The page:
Hi! I tried your recipe and it works perfectly. Thank you so much! I was wondering if the mayo could be freezed and still have the same consistency?

    • Joanne April 29, 2022, 8:29 pm

      Hi there, I’ve never frozen this mayo myself. I took a look online to see if others have had success and it seems 50-50 chance as to whether or not it works. Next time we make it, I will place some in the freezer to find out what happens. If I were to guess, it would freeze fine and just need a stir to bring it back together once thawed.

  • Cynde Villegas April 15, 2022, 3:40 pm

    I haven’t tried it yet, I’m curious as to your thoughts on substituting melted refined coconut oil?

    • Joanne April 28, 2022, 11:50 am

      Hi there, You can try it, but once it cools, the mayo might become hard. The refined coconut oil should not taste like coconut, which I think is great in this case, but I do worry about the consistency of the mayo once it sits in the fridge.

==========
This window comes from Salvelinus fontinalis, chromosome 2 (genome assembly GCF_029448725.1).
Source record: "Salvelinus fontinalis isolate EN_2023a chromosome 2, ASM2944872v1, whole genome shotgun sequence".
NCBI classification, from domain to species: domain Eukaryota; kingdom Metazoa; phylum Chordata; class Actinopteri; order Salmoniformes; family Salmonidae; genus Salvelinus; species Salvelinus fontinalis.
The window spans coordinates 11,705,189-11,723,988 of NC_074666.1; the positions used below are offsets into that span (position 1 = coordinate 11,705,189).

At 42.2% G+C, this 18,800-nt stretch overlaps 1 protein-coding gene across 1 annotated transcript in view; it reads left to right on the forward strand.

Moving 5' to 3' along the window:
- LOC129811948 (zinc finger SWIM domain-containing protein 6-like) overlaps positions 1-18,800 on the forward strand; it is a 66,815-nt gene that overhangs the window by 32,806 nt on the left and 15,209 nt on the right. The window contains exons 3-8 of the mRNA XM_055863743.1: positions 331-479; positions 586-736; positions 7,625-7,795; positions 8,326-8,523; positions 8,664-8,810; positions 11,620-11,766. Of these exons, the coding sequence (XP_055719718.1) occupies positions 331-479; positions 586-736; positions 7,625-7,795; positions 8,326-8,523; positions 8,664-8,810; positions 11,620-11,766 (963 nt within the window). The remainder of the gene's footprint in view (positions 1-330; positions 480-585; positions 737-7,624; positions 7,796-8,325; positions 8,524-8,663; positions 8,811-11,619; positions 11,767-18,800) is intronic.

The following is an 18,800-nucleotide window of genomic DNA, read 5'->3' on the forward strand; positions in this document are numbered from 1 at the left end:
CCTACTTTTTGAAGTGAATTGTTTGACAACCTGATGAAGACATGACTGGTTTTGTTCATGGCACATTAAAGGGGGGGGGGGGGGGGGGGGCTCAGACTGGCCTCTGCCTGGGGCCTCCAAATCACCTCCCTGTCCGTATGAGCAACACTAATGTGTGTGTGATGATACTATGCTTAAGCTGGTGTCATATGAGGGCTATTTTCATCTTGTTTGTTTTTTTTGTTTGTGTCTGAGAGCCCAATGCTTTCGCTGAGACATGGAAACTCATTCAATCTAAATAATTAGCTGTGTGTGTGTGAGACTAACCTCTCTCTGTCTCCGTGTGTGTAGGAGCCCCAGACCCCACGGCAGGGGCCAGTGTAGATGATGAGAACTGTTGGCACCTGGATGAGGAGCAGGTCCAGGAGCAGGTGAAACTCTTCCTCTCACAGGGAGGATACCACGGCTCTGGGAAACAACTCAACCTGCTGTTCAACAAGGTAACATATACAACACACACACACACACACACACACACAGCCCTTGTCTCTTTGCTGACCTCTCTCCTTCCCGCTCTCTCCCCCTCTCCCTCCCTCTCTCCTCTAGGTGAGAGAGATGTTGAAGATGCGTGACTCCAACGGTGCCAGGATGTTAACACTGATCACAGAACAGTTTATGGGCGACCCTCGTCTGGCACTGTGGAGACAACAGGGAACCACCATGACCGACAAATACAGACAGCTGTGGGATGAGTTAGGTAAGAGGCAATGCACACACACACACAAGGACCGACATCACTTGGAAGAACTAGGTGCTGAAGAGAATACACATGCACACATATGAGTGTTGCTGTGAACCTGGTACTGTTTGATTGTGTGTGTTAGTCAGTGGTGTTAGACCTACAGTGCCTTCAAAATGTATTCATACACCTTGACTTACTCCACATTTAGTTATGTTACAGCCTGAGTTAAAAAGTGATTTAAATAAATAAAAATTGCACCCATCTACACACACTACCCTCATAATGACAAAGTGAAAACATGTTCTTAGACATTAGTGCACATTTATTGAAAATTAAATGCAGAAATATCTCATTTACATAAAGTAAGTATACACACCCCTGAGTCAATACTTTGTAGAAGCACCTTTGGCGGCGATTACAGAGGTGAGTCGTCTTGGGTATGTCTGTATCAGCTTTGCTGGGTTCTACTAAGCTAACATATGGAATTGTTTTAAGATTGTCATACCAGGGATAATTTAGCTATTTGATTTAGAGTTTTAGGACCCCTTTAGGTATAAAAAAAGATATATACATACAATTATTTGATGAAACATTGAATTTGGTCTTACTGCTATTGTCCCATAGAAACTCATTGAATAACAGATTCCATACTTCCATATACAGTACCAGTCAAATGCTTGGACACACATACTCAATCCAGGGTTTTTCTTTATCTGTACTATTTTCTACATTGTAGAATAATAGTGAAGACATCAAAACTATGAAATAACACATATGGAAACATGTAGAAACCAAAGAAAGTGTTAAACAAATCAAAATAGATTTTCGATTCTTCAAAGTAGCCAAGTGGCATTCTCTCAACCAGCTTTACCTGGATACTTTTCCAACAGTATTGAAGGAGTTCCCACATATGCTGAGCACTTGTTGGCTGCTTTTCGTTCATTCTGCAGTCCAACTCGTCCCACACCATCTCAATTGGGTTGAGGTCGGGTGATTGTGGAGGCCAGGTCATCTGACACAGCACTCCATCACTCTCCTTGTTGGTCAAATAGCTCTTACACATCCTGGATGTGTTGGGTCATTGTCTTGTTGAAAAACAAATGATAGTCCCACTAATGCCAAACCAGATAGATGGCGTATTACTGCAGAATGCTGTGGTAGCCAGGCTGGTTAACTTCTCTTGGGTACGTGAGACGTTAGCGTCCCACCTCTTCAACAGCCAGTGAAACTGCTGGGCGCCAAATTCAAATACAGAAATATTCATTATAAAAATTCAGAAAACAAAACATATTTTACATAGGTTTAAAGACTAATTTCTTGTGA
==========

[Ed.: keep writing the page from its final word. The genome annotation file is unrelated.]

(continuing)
• Diana April 5, 2022, 12:50 pm

    I tried this recipe (with the aquafaba) and it didn’t work out – never thickened. I thought I had perhaps added the oil too quickly, so I did it again and really added the oil drop by drop. It still didn’t work out! I’m at sea as to what I did wrong. Too bad – it looks like a lovely recipe.

    • Adam April 5, 2022, 6:58 pm

      Ugh, that’s a pity. We are sorry the mayo didn’t work out for you. Aquafaba from a can is best since it’s extra starchy and has protein, it’s possible that your aquafaba wasn’t as starchy as ours. One trick that I found online (from Serious Eats Food Lab) was to add a small handful of whole chickpeas to the mayo to add even more protein and starch (they recommended 12). It’s the starch and protein that whips up into a thick mayo. Next time, add the extra chickpeas. As you blend the mixture, they will break down nicely.